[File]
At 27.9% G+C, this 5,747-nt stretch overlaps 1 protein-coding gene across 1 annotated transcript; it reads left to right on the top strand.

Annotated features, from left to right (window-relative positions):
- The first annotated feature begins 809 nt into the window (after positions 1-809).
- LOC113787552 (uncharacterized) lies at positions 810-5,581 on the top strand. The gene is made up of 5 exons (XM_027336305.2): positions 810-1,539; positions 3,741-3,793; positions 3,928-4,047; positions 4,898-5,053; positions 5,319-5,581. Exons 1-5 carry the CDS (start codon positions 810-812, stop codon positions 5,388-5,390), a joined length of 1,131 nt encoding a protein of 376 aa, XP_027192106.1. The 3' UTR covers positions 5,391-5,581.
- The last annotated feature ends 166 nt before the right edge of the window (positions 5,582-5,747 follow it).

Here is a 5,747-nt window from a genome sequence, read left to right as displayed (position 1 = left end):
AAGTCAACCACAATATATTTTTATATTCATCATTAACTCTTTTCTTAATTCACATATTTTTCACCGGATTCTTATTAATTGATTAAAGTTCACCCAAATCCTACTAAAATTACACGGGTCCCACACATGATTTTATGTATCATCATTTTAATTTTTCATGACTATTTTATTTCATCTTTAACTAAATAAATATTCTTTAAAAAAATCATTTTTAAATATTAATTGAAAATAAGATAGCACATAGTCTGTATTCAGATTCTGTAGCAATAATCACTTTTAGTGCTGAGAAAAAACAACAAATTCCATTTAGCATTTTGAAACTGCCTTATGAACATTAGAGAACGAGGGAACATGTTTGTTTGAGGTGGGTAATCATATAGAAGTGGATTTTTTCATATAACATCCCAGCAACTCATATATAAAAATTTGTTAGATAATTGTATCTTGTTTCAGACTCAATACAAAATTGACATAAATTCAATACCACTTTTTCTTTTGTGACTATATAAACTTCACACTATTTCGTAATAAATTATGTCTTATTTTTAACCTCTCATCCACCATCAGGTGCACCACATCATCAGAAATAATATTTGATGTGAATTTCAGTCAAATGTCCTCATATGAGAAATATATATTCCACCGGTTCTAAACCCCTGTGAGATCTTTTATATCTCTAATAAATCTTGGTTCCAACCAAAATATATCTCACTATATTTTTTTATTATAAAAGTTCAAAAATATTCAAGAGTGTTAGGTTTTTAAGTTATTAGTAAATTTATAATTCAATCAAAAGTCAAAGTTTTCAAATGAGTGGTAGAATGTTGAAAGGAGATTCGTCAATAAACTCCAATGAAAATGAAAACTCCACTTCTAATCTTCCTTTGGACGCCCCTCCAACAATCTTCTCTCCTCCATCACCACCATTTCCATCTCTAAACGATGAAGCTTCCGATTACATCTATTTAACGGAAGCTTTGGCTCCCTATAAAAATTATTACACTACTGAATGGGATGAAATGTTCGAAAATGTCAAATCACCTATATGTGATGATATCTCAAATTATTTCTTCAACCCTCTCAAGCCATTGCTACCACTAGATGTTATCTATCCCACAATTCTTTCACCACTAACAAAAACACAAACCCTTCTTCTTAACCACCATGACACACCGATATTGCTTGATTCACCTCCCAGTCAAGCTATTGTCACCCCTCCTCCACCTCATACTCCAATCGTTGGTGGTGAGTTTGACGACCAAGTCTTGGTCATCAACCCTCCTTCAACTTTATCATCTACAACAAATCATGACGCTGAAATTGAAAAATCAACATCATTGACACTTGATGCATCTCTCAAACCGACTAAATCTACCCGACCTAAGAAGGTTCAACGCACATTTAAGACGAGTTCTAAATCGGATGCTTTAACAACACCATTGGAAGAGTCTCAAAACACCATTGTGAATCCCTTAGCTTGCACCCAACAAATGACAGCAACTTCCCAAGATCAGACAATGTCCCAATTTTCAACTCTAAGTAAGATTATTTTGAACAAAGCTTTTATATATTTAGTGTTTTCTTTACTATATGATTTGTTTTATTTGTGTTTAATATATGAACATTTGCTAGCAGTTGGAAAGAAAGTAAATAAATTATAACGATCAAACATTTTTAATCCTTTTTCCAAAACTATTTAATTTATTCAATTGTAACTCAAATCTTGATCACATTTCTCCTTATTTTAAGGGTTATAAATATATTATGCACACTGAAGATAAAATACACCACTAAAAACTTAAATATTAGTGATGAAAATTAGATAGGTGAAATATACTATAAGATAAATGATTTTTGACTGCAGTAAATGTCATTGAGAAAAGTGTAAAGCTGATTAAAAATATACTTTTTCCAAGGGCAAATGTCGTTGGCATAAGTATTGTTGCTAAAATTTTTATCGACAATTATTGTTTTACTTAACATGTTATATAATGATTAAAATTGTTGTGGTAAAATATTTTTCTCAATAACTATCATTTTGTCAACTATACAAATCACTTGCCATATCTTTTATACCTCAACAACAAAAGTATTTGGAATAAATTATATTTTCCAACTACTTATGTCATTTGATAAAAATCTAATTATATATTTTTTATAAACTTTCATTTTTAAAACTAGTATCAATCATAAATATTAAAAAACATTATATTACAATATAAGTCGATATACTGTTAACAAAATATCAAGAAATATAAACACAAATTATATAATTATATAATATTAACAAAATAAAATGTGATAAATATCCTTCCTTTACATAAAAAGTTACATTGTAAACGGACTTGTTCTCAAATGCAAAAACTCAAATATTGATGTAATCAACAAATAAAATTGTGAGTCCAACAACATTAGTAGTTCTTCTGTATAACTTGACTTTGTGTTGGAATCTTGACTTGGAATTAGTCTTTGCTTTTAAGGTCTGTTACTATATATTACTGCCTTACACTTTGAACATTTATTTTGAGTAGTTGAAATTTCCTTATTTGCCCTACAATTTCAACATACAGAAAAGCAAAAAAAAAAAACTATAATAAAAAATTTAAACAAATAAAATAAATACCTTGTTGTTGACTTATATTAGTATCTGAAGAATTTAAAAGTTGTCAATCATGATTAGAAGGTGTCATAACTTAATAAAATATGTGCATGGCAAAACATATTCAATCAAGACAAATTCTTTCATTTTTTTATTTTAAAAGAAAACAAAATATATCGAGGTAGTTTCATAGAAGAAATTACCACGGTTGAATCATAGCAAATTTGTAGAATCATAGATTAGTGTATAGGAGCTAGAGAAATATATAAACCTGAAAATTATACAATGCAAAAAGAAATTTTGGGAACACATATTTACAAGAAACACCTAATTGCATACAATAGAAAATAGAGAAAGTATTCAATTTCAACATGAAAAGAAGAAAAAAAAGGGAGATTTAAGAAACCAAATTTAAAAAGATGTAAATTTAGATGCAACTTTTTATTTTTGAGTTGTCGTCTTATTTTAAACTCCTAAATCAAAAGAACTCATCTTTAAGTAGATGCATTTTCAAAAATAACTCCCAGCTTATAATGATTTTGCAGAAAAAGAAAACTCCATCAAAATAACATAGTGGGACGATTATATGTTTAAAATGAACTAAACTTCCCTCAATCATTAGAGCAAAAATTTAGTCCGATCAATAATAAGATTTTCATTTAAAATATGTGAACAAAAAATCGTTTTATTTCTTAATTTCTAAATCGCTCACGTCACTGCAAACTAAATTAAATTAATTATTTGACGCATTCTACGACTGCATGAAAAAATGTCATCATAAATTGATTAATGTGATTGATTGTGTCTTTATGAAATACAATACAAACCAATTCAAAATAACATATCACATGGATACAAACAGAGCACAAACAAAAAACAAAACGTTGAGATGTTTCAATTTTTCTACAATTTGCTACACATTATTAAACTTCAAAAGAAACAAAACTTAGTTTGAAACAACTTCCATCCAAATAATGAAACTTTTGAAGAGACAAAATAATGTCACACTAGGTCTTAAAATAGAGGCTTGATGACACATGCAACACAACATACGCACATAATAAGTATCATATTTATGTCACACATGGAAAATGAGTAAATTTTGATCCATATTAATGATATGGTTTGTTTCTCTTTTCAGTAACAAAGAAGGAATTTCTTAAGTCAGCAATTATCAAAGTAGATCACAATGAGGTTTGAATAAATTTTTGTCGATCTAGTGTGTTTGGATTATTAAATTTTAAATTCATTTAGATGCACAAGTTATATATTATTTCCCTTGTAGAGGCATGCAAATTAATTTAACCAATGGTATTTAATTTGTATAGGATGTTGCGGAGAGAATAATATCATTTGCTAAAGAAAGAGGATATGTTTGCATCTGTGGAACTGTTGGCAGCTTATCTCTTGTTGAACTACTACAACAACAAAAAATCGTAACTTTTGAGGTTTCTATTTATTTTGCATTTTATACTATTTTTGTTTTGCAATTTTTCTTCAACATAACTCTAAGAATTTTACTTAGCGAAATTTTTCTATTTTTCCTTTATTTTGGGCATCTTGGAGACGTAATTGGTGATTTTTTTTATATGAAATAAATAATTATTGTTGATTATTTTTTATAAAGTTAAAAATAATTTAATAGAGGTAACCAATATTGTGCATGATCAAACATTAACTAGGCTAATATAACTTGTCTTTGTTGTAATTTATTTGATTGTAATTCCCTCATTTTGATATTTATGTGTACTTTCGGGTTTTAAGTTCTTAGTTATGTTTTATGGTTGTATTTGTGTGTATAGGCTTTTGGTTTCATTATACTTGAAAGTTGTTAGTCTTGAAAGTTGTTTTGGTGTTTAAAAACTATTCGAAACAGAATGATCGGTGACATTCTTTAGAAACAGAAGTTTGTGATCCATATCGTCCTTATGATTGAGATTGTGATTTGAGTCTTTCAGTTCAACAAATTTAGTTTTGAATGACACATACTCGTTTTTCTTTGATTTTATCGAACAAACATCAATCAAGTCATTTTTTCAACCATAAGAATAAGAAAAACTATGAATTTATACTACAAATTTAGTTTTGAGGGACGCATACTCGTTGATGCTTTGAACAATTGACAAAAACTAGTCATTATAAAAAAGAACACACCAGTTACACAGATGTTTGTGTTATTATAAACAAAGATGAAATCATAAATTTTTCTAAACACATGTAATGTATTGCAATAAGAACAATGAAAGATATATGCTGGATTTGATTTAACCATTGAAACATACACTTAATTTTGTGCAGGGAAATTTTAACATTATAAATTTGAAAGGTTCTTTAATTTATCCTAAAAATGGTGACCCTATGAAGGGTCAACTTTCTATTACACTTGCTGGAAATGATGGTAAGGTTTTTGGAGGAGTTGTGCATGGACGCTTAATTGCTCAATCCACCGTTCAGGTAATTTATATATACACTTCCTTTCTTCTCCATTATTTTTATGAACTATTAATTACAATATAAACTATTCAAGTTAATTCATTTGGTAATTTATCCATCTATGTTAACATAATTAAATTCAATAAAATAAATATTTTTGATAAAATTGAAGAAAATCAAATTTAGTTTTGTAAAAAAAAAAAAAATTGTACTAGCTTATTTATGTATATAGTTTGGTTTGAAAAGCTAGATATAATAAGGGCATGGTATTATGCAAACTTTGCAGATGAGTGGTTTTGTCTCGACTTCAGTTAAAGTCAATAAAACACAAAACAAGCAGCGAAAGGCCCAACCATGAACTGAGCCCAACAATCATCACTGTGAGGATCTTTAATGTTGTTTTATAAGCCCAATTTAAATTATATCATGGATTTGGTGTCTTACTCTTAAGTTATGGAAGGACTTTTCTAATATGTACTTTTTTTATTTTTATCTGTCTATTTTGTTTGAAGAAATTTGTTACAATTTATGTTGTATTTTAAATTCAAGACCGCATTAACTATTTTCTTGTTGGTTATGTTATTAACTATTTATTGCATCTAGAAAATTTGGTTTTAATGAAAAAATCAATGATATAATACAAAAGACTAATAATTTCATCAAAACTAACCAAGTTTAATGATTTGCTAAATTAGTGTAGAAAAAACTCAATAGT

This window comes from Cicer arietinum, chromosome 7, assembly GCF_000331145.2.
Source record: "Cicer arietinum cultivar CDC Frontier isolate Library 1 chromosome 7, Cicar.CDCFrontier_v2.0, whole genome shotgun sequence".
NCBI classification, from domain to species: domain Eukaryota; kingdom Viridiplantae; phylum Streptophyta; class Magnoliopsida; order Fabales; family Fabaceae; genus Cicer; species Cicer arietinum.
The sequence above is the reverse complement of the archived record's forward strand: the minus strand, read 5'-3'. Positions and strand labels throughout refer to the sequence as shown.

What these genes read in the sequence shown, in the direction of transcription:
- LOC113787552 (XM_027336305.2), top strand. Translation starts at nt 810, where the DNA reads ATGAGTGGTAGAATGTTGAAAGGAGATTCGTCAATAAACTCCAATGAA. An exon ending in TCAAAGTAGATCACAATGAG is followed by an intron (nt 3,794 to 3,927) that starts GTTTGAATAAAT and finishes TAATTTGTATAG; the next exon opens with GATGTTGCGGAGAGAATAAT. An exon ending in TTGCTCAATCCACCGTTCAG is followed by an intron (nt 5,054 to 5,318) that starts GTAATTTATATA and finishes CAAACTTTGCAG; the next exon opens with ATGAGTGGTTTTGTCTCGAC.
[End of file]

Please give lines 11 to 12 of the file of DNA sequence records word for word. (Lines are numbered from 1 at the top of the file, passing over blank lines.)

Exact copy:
The sequence above is the reverse complement of the archived record's forward strand: the minus strand, read 5'-3'. Positions and strand labels throughout refer to the sequence as shown.

What these genes read in the sequence shown, in the direction of transcription: